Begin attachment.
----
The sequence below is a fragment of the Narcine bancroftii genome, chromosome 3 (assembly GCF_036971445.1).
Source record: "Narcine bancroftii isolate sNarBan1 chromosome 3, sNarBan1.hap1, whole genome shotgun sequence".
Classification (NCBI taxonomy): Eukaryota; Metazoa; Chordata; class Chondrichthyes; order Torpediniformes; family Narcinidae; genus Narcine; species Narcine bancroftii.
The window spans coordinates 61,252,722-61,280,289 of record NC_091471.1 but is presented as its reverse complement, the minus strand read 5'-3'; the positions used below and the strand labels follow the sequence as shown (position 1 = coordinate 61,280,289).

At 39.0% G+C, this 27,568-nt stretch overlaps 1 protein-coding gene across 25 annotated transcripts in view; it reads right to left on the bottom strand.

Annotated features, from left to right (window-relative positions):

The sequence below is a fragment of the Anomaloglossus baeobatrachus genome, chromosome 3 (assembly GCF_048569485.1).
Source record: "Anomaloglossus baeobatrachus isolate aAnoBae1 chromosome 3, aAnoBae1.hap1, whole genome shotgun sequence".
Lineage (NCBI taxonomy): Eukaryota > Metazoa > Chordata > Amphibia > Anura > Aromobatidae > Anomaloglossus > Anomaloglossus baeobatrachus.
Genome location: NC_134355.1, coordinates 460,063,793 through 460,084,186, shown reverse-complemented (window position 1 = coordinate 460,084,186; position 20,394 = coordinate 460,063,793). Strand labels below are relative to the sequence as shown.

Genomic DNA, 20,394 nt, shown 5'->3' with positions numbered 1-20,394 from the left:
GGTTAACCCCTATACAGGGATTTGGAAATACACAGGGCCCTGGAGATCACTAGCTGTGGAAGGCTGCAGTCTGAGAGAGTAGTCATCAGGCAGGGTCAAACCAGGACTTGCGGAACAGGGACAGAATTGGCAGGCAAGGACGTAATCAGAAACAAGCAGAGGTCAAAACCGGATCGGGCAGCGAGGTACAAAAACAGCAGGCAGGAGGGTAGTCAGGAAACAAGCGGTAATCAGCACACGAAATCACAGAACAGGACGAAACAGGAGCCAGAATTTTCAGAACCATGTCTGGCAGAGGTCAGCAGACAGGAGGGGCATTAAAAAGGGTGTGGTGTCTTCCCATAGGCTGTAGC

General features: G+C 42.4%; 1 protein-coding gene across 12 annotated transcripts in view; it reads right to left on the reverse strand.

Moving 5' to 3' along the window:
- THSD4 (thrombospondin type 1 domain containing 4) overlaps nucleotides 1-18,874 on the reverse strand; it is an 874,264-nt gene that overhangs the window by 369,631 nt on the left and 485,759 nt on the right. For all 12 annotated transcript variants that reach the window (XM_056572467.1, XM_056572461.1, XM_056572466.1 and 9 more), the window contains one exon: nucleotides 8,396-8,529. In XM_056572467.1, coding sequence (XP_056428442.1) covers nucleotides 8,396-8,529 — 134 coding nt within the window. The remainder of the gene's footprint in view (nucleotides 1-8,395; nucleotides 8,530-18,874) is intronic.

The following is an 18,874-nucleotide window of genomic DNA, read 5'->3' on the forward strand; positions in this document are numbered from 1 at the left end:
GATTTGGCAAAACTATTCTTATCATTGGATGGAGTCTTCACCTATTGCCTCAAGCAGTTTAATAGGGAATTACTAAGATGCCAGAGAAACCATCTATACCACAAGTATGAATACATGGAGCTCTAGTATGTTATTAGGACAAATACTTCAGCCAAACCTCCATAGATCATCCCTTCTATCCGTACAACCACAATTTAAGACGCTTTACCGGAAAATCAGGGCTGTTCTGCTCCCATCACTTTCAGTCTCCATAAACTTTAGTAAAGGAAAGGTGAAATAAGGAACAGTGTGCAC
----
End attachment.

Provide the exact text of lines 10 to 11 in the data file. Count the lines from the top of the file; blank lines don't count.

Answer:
Genome location: NC_134355.1, coordinates 460,063,793 through 460,084,186, shown reverse-complemented (window position 1 = coordinate 460,084,186; position 20,394 = coordinate 460,063,793). Strand labels below are relative to the sequence as shown.

Genomic DNA, 20,394 nt, shown 5'->3' with positions numbered 1-20,394 from the left: